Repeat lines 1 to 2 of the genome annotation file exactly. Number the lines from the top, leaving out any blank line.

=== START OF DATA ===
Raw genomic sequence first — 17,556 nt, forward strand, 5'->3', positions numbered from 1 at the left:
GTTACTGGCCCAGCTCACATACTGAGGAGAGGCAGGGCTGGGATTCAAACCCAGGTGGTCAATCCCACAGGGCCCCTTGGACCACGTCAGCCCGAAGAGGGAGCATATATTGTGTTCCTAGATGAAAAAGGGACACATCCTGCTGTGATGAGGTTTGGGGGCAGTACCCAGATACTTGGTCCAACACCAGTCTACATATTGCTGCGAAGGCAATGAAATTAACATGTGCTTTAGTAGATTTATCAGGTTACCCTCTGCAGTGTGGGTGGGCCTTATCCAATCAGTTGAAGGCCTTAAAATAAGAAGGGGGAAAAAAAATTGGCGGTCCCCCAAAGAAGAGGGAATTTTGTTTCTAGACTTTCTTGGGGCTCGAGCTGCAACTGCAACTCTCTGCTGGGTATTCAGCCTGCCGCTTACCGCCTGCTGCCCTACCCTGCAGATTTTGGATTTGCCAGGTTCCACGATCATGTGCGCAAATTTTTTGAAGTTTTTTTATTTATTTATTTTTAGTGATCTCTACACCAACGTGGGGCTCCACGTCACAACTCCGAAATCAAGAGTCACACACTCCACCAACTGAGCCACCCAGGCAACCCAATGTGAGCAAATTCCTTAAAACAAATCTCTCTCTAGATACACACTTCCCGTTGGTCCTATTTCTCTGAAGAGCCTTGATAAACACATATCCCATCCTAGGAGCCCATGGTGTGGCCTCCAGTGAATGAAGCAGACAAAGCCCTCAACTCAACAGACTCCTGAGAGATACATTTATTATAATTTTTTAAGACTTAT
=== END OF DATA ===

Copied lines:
Raw genomic sequence first — 17,556 nt, forward strand, 5'->3', positions numbered from 1 at the left:
GTTACTGGCCCAGCTCACATACTGAGGAGAGGCAGGGCTGGGATTCAAACCCAGGTGGTCAATCCCACAGGGCCCCTTGGACCACGTCAGCCCGAAGAGGGAGCATATATTGTGTTCCTAGATGAAAAAGGGACACATCCTGCTGTGATGAGGTTTGGGGGCAGTACCCAGATACTTGGTCCAACACCAGTCTACATATTGCTGCGAAGGCAATGAAATTAACATGTGCTTTAGTAGATTTATCAGGTTACCCTCTGCAGTGTGGGTGGGCCTTATCCAATCAGTTGAAGGCCTTAAAATAAGAAGGGGGAAAAAAAATTGGCGGTCCCCCAAAGAAGAGGGAATTTTGTTTCTAGACTTTCTTGGGGCTCGAGCTGCAACTGCAACTCTCTGCTGGGTATTCAGCCTGCCGCTTACCGCCTGCTGCCCTACCCTGCAGATTTTGGATTTGCCAGGTTCCACGATCATGTGCGCAAATTTTTTGAAGTTTTTTTATTTATTTATTTTTAGTGATCTCTACACCAACGTGGGGCTCCACGTCACAACTCCGAAATCAAGAGTCACACACTCCACCAACTGAGCCACCCAGGCAACCCAATGTGAGCAAATTCCTTAAAACAAATCTCTCTCTAGATACACACTTCCCGTTGGTCCTATTTCTCTGAAGAGCCTTGATAAACACATATCCCATCCTAGGAGCCCATGGTGTGGCCTCCAGTGAATGAAGCAGACAAAGCCCTCAACTCAACAGACTCCTGAGAGATACATTTATTATAATTTTTTAAGACTTAT